A single drop of blood, from a finger prick, it’s not Theranos but Octopi, a cool medical innovation for the 3 billions at risk of malaria: “a low-cost ($250-$500) automated imaging platform that can quantify malaria parasitemia by scanning 1.5 million red blood cells per minute.”
Malaria diagnosis today takes 30 minutes to 1 hour technician’s work on a manual microscope, putting a limit to the capacity of diagnosis centers in poor countries. Octopi combines microscopy, spectroscopy and flow cytometry to deliver a result in few minutes .
Octopi works off a phone charger. It analyzes slides at speeds that are 120 times faster than traditional microscopy. Weighing fewer than seven pounds, it’s portable. And at a do-it-yourself cost of $250 to $500. Its modular architecture means that it takes only changing the camera/imager to detect other parasites. It’s open technology, hardware and software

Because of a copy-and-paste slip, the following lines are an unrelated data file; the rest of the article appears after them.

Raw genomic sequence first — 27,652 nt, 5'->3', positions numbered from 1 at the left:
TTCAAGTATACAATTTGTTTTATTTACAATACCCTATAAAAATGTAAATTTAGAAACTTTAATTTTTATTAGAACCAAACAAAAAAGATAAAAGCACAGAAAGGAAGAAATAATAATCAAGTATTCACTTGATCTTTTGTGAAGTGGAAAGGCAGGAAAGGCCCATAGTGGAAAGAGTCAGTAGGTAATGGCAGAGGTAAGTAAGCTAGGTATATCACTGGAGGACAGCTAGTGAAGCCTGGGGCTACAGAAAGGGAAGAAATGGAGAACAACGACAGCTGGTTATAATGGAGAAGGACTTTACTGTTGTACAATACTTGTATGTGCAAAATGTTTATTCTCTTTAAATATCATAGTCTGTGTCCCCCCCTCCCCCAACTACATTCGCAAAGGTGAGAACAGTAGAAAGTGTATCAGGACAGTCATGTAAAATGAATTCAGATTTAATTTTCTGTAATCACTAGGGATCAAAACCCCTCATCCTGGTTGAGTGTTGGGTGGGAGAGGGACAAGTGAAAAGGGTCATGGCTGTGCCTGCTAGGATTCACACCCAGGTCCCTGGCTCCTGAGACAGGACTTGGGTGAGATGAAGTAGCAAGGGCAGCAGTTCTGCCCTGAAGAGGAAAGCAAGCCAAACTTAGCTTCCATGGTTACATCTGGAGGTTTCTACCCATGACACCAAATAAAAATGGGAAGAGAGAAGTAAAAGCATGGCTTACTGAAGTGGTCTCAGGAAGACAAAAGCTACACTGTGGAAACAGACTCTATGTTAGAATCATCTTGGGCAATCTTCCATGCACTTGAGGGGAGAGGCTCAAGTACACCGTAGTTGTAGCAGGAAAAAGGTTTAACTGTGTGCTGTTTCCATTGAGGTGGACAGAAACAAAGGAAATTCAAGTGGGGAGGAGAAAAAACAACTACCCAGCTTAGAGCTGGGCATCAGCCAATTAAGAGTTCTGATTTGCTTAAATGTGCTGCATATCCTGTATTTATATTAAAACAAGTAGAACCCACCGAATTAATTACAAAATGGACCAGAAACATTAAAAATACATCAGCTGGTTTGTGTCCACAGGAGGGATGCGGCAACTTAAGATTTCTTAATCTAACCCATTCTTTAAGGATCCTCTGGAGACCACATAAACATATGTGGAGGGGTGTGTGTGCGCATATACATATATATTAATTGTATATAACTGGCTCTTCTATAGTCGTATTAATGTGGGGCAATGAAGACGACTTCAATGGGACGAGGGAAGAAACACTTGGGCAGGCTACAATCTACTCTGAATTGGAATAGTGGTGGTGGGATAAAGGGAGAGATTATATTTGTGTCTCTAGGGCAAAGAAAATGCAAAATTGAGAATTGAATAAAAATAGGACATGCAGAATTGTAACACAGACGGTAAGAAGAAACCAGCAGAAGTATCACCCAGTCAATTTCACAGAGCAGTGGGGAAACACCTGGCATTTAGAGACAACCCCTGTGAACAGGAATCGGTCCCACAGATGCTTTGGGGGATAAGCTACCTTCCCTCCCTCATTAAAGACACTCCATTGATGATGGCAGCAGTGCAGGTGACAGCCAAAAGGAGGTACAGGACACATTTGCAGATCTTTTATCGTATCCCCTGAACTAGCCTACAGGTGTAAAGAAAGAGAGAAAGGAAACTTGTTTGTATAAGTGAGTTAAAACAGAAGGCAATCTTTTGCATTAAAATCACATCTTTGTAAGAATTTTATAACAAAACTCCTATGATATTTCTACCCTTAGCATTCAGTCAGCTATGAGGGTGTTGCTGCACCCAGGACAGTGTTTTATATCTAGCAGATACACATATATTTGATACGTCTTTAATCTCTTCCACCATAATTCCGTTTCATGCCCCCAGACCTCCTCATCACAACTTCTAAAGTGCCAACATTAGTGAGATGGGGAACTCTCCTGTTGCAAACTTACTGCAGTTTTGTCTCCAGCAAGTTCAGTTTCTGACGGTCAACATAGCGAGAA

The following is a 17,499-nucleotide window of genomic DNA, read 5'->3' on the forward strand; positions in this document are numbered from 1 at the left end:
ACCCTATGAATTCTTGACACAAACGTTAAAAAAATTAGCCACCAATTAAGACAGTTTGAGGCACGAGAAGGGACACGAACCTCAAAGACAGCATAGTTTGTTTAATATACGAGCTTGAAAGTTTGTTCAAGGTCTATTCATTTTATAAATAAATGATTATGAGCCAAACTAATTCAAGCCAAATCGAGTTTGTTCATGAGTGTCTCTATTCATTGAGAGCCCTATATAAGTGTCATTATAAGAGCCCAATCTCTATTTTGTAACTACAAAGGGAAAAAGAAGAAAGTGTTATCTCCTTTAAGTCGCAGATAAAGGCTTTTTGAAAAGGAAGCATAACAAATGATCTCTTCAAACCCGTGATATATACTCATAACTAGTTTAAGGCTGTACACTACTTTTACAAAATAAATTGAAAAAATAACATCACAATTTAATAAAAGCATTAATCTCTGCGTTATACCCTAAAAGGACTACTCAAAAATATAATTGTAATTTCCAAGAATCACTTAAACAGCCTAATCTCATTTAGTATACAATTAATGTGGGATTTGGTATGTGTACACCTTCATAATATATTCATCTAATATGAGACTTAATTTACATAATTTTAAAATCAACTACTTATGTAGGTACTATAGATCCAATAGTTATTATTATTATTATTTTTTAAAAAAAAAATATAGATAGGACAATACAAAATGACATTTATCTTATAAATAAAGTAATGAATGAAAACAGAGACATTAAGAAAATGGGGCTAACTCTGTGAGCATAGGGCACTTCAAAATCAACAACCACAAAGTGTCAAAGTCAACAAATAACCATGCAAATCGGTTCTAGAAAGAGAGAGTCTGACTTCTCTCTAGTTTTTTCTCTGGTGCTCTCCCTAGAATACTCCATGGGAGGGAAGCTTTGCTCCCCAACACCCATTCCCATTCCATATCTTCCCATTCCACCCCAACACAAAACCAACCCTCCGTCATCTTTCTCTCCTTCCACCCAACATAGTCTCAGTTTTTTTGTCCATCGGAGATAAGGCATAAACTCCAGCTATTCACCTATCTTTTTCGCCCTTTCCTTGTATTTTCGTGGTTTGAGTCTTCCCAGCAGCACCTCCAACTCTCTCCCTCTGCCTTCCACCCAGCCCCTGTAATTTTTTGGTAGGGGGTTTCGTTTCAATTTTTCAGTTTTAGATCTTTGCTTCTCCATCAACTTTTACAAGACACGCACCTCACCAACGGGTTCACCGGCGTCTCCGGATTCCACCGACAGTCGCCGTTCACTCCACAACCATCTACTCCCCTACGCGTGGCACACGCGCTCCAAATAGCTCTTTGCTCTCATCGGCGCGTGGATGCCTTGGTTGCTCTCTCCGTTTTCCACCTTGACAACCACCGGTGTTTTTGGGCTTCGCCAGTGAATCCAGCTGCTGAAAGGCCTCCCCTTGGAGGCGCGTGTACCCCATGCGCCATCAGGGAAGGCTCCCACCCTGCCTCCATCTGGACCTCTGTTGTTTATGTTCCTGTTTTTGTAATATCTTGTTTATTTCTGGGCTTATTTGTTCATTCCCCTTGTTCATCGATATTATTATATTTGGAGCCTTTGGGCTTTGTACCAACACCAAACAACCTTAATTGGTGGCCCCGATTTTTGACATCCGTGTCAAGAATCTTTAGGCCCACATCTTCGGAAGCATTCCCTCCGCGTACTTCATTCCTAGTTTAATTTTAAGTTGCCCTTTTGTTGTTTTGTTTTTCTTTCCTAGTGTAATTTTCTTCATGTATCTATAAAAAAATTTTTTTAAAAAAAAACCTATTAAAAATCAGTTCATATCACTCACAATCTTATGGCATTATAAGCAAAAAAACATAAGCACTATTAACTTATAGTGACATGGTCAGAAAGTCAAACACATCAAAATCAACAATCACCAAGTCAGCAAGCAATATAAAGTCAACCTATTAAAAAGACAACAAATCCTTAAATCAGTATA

“We further implement a machine learning classifier and obtain anticipated performance of higher than 90% specificity and sensitivity for parasitemia of 50 parasites per µl and 100% sensitivity and specificity for parasitemia of 150 parasites per µl. Our results suggest that low-cost automated multimodal microscopy combined with machine learning tools have the potential to address the unmet needs for diagnosis of malaria and many other diseases.”